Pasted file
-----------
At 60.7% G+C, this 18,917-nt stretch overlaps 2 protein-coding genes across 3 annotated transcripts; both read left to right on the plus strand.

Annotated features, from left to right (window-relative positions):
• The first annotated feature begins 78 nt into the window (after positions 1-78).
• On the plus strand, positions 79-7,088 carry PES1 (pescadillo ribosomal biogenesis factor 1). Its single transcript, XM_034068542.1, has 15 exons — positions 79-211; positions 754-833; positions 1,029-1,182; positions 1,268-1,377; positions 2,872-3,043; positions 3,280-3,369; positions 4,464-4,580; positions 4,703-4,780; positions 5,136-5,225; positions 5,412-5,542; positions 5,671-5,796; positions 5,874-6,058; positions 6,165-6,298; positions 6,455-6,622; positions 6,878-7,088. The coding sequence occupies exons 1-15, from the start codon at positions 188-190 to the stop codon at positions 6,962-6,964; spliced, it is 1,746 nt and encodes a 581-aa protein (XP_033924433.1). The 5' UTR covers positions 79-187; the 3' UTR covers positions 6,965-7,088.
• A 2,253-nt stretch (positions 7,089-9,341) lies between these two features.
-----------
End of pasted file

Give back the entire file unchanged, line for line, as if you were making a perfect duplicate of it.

At 60.7% G+C, this 18,917-nt stretch overlaps 2 protein-coding genes across 3 annotated transcripts; both read left to right on the plus strand.

Annotated features, from left to right (window-relative positions):
• The first annotated feature begins 78 nt into the window (after positions 1-78).
• On the plus strand, positions 79-7,088 carry PES1 (pescadillo ribosomal biogenesis factor 1). Its single transcript, XM_034068542.1, has 15 exons — positions 79-211; positions 754-833; positions 1,029-1,182; positions 1,268-1,377; positions 2,872-3,043; positions 3,280-3,369; positions 4,464-4,580; positions 4,703-4,780; positions 5,136-5,225; positions 5,412-5,542; positions 5,671-5,796; positions 5,874-6,058; positions 6,165-6,298; positions 6,455-6,622; positions 6,878-7,088. The coding sequence occupies exons 1-15, from the start codon at positions 188-190 to the stop codon at positions 6,962-6,964; spliced, it is 1,746 nt and encodes a 581-aa protein (XP_033924433.1). The 5' UTR covers positions 79-187; the 3' UTR covers positions 6,965-7,088.
• A 2,253-nt stretch (positions 7,089-9,341) lies between these two features.